He’s not out yet. That would be presidential aspirant Buddy Roemer, who will formally announce he’s weary of the Republican Party on Thursday, and is ready for Part Deux.

“I will formally end my bid for the GOP nomination for President of the United States,” the former Louisiana governor says on his website, explaining that he’ll shift his candidacy to the Reform Party, founded by H. Ross Perot in the 1990s, and to the forward-thinking Americans Elect 2012, a nonpartisan group that organizes online presidential nominations.

Americans Elect’s advisory board includes the likes of former New Jersey governor Christine Todd Whitman, former George W. Bush advisor Mark McKinnon, and former FBI and CIA director William H. Webster.

“After many discussions with the Reform Party, I am excited to announce my intentions of seeking their nomination. It is time to heal our nation and build a coalition of Americans who are fed up with the status quo and the partisan gridlock that infects Washington,” Mr. Roemer adds.


In September, researcher/gadfly Stephen Bassett submitted “Disclosure Petition I” to the White House’s online “We the People” project, demanding that the U.S. government “formally acknowledge an extraterrestrial presence engaging the human race” and if there were any conspiracies afoot to hide evidence from the public. Mr. Bassett’s petition drew enough signatures to warrant a White House response. In short, their answer was “no” to alien life and “no” to conspiracy.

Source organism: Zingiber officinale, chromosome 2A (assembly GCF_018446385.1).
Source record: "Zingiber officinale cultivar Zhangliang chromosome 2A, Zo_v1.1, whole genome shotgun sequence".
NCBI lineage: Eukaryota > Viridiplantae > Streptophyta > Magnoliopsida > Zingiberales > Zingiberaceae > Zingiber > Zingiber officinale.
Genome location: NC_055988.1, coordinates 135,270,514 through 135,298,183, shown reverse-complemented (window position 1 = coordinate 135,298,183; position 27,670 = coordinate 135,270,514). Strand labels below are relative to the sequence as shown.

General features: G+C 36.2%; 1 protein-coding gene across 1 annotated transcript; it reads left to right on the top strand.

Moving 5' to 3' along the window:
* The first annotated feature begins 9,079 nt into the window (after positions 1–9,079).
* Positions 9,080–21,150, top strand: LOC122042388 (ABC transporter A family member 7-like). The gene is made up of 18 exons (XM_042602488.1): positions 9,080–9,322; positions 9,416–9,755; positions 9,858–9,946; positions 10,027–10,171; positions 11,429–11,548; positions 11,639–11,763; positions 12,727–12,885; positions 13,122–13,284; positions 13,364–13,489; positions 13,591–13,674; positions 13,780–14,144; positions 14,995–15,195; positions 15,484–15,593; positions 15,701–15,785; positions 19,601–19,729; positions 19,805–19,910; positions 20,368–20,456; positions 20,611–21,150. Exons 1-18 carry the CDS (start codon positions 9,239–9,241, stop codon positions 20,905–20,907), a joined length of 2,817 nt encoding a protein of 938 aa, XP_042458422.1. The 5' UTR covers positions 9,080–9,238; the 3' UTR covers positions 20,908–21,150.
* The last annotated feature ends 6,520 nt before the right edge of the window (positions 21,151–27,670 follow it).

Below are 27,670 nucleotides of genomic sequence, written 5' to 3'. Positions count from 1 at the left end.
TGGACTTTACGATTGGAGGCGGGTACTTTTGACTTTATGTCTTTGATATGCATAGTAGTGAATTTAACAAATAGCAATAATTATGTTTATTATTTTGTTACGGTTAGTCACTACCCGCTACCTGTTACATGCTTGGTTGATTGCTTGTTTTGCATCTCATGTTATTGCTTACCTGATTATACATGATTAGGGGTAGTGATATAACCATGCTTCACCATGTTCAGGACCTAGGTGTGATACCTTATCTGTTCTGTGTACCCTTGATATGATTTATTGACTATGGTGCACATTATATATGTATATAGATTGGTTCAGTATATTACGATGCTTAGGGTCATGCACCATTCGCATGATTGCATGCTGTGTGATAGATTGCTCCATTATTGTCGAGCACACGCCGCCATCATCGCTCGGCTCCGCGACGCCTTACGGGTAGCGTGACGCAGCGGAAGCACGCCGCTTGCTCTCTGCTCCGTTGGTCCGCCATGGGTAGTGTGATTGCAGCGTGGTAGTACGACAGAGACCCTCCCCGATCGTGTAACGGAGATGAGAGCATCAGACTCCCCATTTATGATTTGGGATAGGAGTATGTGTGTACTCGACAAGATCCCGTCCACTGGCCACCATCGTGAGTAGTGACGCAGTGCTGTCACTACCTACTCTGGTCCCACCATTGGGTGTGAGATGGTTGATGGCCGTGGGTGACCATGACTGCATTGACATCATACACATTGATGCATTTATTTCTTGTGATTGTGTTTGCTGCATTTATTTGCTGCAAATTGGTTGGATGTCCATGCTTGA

Mr. Bassett plans to try again Thursday when he submits “Disclosure Petition II — The Rockefeller Initiative” challenging the response, with some mysterious political underpinnings.

“Should this petition acquire 25,000 signatures within 30 days, the White House will be forced to defend its position, and very powerful people in the Obama administration and the Democratic Party are going to be extremely uncomfortable,” Mr. Bassett predicts.

See his new demands, and the 66 other entries at the White House public-petition program, on WhiteHouse.gov.


• 50 percent of Republican voters would vote for Rick Santorum in a Santorum-Mitt Romney matchup in a primary election.

• 57 percent of conservatives, 63 percent of evangelicals and 66 percent of tea partyers agree.

• 37 percent of Republicans overall would vote for Mr. Romney.

• 33 percent of conservatives, 26 percent of evangelicals and 26 percent of tea partyers agree.

• 47 percent of U.S. voters overall say they would vote for President Obama in a presidential election match with Mr. Santorum.

• 44 percent say they would vote for Mr. Santorum.

• 46 percent overall say they would vote for Mr. Obama in a presidential match with Mr. Romney.

• 44 percent say they would vote for Mr. Romney.

Source: A Quinnipiac University survey of 2,605 registered U.S. voters conducted Feb. 14 to 20; the sample included 789 Republican voters.

Disclosures, discoveries, disinterest, dismay to jharper@washingtontimes.com.